Green Bay Packers fans are no doubt sporting hats, t-shirts, and other Super Bowl XLV memorabilia today thanks to just-in-time manufacturing.
I researched the t-shirt supply chain back in 2007 when the Red Sox won the World Series. Boston fans could buy Red Sox world champion gear as early as 6 a.m. the day after the four-game series ended around 10 p.m. EST. Since any series involving the Red Sox are automatically nail-biters, I was curious just how t-shirt manufacturers knew the Sox would win. Turns out, it's “just-in-time” or JIT.
Here's how it works: All NFL, NBA, and MLB logos are licensed through their respective leagues to a few major vendors that are allowed to use these logos. Those vendors, in turn, partner with smaller t-shirt or hat manufacturers in league markets. During a normal season, the big vendors parcel out enough business to the local manufacturers to make it worth their while.
All of these producers have unfinished inventory — most of it made in China — sitting somewhere near their local markets.
In the case of the World Series, around Game 4, manufacturers in the local markets start gearing up for anticipated demand. The big licensed manufacturers, in the meantime, have prepared two designs — one each declaring the competing teams the World Champs. A limited number of both of these designs are pre-printed on gear to distribute in the winning locker rooms after the last game.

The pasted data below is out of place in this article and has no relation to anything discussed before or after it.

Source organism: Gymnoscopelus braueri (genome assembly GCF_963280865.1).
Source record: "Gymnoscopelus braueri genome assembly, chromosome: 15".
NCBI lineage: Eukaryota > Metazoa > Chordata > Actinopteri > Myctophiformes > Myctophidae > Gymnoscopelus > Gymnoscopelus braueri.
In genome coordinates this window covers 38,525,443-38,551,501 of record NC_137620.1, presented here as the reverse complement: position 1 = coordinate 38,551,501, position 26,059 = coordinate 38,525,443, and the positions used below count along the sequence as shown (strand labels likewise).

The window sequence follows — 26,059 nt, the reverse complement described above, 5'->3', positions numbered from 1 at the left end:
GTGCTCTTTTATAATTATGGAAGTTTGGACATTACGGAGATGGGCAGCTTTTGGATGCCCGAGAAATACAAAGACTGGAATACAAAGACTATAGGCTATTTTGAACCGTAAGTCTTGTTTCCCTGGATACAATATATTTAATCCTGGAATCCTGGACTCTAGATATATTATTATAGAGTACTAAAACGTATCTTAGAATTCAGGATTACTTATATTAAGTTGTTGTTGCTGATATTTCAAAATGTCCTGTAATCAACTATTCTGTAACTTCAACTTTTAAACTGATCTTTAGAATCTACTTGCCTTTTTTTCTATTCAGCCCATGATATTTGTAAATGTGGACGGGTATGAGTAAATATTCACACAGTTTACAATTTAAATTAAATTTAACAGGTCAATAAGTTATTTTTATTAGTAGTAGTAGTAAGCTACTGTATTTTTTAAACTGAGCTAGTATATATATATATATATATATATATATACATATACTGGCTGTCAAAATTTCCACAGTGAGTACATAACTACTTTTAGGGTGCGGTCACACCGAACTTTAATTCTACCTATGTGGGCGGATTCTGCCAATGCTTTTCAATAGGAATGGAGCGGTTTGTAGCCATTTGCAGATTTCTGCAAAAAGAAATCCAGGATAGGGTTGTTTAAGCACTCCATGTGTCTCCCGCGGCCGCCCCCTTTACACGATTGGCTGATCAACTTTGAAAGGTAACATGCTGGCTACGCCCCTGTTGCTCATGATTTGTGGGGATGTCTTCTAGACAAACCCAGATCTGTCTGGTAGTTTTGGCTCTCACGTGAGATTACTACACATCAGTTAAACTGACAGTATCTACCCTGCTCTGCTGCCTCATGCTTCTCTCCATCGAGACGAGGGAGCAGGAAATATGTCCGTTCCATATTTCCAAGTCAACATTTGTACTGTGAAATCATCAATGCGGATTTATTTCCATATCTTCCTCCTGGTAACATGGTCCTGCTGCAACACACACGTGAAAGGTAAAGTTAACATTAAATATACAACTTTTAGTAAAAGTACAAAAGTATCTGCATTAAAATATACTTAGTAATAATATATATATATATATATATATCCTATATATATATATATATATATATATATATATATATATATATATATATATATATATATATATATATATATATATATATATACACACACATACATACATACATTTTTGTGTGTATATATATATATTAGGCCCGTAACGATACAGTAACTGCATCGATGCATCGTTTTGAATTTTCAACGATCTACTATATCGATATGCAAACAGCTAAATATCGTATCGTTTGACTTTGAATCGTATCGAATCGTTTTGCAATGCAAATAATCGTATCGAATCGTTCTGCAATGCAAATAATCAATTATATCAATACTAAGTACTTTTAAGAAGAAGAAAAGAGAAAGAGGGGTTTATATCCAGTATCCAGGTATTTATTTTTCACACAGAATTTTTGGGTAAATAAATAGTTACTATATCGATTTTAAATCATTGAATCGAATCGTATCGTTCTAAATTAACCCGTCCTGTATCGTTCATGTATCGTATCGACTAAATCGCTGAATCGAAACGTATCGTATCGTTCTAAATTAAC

At the conclusion of the final game, the design for the winning team is sent electronically to the local vendors that quickly develop, say, the screens to print the t-shirts. A major production run starts immediately. Shirts, hats, and other memorabilia are then shipped to local distribution centers and parceled out to the local outlets. It's probably one of the best implementations of JIT I can imagine.
As for any excess inventory with the wrong (dare I say “losing”?) logo, those goods are actually donated to areas — usually foreign countries — where people really don't care who won the Series or the Super Bowl.
This system would have come in handy during the 1948 presidential election election when Chicago newspaper headlines declared: “Dewey Defeats Truman.”
(For the record, I began a similar “Patriots Trounce Giants” blog just before Super Bowl XLII. Thank goodness for the Internet.)